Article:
Friday, June 21, 2013

Google Mine app could help you share and catalog your belongings

Google Mine app could help you share and catalog your belongings

Google Mine app could help you share and catalog your belongings

Google+ helps users share their real lives online, and a new Google service and app called Google Mine could soon help them share their real lives in real life, too.

Google Mine allows Google+ users to catalog their worldly belongings, advertising them to friends and examining their friends' collections in a sort of casual, friendly online barter environment, unofficial Google blog Google Operating System reported today.

You can also review your belongings and make lists of items you want to give away or those you want to borrow from others, said the site.

It even lets users set statuses for their objects, like "lent," "give n away," "got it back," or "lost it."

Sharing is caring

Google Mine will reportedly be available both on the web and as a standalone Android app, and the service is said to be in private beta testing within Google.

That doesn't guarantee a public release, though.

It sounds like a more persistent and social version of Craigslist, which may be hard to explain to users even if it is a good idea - and we're not saying it is.

Google Mine takes its name from a similar service that launched last December called simply "Mine," as TechCrunch points out. It's unknown if the services are related in any official way, but "Google Mine" could also simply be the name that Google is using internally.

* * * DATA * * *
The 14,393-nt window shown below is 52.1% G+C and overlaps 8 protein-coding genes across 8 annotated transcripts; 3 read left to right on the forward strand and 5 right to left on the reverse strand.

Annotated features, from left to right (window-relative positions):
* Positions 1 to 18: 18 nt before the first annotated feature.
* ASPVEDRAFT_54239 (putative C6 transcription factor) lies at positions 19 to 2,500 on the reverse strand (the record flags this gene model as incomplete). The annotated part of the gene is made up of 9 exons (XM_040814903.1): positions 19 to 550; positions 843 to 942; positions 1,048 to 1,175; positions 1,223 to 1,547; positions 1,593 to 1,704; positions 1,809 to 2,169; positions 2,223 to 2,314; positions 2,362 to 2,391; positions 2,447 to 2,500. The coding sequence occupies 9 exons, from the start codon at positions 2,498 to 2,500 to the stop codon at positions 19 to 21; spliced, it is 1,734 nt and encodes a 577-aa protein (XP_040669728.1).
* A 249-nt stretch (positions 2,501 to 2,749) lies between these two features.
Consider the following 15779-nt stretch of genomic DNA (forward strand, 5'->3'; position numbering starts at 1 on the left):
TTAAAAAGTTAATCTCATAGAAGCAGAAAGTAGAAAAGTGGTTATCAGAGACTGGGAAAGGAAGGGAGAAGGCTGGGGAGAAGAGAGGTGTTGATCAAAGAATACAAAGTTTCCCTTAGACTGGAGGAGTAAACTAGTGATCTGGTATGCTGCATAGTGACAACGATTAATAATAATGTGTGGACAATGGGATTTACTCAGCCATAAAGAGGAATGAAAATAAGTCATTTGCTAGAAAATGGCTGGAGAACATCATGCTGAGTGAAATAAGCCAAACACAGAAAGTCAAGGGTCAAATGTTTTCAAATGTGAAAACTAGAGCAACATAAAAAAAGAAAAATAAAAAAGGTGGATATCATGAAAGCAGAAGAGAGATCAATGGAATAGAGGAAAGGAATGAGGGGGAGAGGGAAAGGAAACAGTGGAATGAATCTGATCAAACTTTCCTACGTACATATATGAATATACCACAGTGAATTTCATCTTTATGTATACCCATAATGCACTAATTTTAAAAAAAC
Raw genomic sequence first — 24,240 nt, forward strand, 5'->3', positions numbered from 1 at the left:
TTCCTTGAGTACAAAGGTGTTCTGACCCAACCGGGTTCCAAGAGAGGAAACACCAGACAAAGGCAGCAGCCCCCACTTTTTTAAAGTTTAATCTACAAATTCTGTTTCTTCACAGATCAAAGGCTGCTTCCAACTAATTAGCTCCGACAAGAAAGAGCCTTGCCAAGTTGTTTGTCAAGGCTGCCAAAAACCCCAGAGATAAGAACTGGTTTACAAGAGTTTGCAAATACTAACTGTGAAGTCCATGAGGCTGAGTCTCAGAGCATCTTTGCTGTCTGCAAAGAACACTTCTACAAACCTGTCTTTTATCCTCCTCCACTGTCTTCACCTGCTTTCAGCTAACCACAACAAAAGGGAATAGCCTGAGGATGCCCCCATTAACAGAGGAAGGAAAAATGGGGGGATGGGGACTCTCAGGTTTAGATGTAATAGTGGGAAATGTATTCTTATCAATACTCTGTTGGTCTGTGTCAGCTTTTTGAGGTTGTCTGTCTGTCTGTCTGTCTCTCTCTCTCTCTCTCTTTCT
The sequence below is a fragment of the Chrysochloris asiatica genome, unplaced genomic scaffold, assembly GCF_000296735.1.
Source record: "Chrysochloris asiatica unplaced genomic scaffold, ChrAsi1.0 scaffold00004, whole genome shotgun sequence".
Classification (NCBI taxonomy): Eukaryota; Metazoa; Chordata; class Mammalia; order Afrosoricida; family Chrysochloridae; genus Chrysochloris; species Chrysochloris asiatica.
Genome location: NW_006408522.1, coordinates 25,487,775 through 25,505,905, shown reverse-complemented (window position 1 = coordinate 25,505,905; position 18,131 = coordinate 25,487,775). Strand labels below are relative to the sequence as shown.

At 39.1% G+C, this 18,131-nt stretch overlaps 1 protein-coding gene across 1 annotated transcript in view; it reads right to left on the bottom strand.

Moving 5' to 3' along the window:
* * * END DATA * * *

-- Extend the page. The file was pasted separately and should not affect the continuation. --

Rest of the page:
We heart Katamari

What might be even more intriguing is the mention of a feature called "katamari" that reportedly lets you import and view 3D models/images of your objects (just in case you can't remember what the back of your favorite shirt looks like).

The feature must be named after the game Katamari Damacy, which allows players to roll an alien ball around a virtual world, starting small but growing to the size of houses, continents and then planets as they absorb the objects they come in contact with.

Google obviously wants Google+ users to roll their whole lives up in the social network, but it's less clear whether that's something that users want.

Google declined to comment on the rumor, releasing a statement to TechCrunch that said "We are always experimenting with new features to help improve people's online experience, but have nothing specific to share at this time."


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//PART 2